California is an interesting place, politically I mean. Geographically, there is a whole lot more land area where conservatives are in the majority. It’s in the areas of concentrated population – the Bay Area, Los Angeles – where people tend to vote in their own favor (to whatever degree possible) rather than in favor of corporations and the super rich.
This week I drove deep into conservative territory – central California, where agriculture is king. All the radio stations change as you head into the San Joaquin Valley and there’s not so much variety. Faced with the total lack of any kind of jazz music, I found myself listening to none other than the big gas-bag himself – Rush Limbaugh.
It had been a while since I last was subjected to Rush (it really burns my butt that the name of one of my favorite rock bands is now synonymous with cretinous drivel) and I listened for most of an hour. I have to admit, I was smiling and laughing pretty much the entire time.
On this particular day, Limbaugh added the Center for Science in the Public Interest to his usual vilifying rants about President Obama and the terrible things he does to America. Debating the details of his blithering blather aren’t really important. It’s not important to have a long discussion with a four-year-old about why one plus one is two and not three.
But this was “call-in day” when listeners can call in and profess that they agree that one plus one is three. I wondered how the callers could take this stuff so seriously and even enjoy it – and not sarcastically, like me. Each caller started with something like, “I love your show” or “I’ve been a fan for years.”
While my mind drifted and I watched the cars around me, going down the freeway, I began to think about how cars tend to separate us from each other.
In most areas of California, people spend huge proportions of their lives in cars, much of that time alone. But it’s not just that they are alone; it’s that they are isolated. Their thoughts, sometimes spoken out loud to the empty seat beside them, are unchecked by any social interaction.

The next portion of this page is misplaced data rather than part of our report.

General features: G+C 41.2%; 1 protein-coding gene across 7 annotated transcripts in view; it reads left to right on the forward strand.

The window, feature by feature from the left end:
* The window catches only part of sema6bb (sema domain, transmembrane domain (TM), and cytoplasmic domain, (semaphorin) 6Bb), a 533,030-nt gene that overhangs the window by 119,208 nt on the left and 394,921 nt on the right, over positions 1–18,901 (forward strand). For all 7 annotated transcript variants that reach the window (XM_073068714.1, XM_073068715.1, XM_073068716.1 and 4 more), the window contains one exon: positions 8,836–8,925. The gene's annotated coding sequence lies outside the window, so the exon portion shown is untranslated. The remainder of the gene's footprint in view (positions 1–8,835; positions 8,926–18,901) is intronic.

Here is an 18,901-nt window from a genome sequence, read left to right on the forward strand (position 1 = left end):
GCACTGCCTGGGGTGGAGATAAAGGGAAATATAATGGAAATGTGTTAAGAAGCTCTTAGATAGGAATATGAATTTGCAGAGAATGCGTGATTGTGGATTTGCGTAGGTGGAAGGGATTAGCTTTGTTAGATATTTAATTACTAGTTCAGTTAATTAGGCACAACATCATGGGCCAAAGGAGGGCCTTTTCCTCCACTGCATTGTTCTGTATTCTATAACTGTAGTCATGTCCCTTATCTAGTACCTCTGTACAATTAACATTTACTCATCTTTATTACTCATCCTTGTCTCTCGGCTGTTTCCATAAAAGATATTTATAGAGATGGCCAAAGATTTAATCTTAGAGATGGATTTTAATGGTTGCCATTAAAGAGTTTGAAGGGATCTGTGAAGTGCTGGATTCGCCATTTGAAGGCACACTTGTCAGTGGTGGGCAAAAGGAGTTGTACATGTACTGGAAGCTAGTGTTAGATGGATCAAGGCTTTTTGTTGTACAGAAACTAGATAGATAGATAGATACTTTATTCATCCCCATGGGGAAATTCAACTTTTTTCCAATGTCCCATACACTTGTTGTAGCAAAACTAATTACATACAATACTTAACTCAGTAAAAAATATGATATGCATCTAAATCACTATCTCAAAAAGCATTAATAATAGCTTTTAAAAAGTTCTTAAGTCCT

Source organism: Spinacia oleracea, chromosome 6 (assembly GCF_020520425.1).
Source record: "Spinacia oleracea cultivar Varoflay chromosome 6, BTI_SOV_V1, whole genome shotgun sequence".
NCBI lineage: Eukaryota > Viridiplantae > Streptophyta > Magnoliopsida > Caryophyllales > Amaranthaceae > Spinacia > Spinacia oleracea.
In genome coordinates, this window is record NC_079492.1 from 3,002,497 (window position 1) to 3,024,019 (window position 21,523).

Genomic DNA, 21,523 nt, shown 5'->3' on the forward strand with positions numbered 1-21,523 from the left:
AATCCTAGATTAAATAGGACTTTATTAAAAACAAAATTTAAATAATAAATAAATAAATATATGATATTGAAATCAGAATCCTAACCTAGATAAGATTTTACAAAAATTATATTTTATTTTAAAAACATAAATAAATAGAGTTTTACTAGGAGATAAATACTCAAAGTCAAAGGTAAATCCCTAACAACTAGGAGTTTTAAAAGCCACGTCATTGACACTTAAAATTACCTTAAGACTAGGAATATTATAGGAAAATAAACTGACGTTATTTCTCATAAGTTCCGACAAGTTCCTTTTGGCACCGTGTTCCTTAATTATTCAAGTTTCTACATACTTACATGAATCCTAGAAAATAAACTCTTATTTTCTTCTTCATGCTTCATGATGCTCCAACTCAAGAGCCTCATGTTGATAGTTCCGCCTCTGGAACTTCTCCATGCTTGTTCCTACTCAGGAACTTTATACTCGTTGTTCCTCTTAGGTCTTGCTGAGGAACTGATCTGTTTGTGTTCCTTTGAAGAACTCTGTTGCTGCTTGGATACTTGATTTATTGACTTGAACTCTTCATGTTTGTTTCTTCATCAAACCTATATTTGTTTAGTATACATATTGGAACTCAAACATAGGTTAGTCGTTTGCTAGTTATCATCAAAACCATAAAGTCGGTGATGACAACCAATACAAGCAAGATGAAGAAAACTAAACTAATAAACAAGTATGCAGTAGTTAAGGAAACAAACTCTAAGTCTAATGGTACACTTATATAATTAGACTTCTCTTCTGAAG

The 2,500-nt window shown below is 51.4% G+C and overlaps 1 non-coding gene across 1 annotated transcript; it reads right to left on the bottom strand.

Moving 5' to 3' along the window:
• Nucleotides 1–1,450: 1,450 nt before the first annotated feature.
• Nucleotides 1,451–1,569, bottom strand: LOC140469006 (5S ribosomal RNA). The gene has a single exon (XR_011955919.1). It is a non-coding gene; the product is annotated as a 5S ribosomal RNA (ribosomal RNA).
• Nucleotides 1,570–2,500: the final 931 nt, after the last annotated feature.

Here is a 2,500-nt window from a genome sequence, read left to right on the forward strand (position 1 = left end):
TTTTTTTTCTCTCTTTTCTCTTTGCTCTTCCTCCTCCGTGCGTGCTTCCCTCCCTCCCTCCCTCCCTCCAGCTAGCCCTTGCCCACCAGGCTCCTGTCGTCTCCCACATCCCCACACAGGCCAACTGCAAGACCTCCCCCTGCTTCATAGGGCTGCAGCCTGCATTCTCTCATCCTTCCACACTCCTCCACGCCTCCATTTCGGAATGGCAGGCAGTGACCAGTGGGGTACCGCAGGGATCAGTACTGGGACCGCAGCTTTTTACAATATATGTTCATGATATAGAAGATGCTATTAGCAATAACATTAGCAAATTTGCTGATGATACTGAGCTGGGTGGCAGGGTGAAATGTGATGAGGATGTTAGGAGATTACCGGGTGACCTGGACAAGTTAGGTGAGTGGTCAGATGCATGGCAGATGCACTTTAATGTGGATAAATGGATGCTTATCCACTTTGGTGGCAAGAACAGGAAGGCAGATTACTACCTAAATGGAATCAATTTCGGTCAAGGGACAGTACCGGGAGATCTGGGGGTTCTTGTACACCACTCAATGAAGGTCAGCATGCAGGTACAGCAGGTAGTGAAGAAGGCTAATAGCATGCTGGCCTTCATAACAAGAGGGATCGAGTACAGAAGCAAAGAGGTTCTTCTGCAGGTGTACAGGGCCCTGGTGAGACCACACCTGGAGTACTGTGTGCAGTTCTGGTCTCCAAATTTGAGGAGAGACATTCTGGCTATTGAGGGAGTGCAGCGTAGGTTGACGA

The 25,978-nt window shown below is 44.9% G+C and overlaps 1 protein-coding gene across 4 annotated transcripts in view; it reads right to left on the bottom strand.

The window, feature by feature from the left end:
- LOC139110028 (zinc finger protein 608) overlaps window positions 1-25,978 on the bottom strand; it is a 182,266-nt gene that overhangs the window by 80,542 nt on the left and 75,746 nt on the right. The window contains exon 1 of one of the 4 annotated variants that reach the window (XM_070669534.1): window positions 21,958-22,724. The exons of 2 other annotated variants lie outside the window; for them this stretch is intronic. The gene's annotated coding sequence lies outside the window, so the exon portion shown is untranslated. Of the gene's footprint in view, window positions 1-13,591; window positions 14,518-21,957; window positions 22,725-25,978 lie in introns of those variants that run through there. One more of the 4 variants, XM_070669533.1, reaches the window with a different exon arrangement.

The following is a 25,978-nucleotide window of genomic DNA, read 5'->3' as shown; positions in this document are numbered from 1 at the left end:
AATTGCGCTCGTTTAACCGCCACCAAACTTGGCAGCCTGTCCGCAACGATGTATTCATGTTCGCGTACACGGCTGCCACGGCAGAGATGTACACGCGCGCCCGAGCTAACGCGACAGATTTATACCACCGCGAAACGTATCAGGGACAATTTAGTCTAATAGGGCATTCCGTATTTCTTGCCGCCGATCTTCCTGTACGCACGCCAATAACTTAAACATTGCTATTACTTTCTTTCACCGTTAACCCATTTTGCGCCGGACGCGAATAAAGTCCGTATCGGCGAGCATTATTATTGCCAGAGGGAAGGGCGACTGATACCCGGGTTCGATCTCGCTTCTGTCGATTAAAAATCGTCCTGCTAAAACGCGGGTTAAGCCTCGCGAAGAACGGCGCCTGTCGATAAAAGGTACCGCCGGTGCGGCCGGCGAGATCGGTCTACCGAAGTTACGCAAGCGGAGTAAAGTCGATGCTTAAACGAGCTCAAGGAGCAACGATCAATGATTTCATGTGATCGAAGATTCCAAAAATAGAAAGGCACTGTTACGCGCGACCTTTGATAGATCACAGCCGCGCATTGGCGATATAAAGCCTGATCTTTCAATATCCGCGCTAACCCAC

When you are isolated, you can easily go down a narrative path that is neither algorithmic nor logical, but there is no one to point that out.
During the 2008 election circus, if you were on the road, alone, and you heard some genius on AM radio say that Barack Obama is a terrorist, and you didn’t think of this question yourself, there would have been no one next to you to ask, “What does that mean? Do these people think that Obama would plant a bomb in the White House? Or on Capitol Hill? Is that really what these people think?”
I grew up in a car town, surrounded by other car towns. There was little public transportation and I almost never saw anyone walking. People drove their cars everywhere, all the time, then drove directly into their garages, never having to suffer the burden of actually talking to their neighbors.
It’s easy, in these circumstances, to feel separate and dependent only upon yourself and your family. It’s easy to start thinking that the “others” are only competition for what you want: money and resources of various kinds. It’s easy to think of yourself as a downhill skier rather than a member of a hockey, basketball, or football team.
Something strange happens when you literally rub shoulders with your fellow astronauts on spaceship Earth – they actually begin to feel human.
It seems that isolation from a wide sample of people, whether in fact due to time spent in cars or something else, correlates better with voting habits than does any other factor except possibly wealth. If you look at the map, from the 2004 presidential election, of where people voted Democrat versus Republican, Democratic voters were located in places with high population density – New York City, San Francisco, Miami, Denver, Seattle, Baltimore, etc.
Ideas, opinions… thoughts of many kinds cry out for discussion. We are a gregarious species and we work better together.
Tom Rossi is a commentator on politics and social issues. He is a Ph.D. student in International Sustainable Development, concentrating in natural resource and economic policy. Tom greatly enjoys a hearty debate, especially over a hearty pint of Guinness.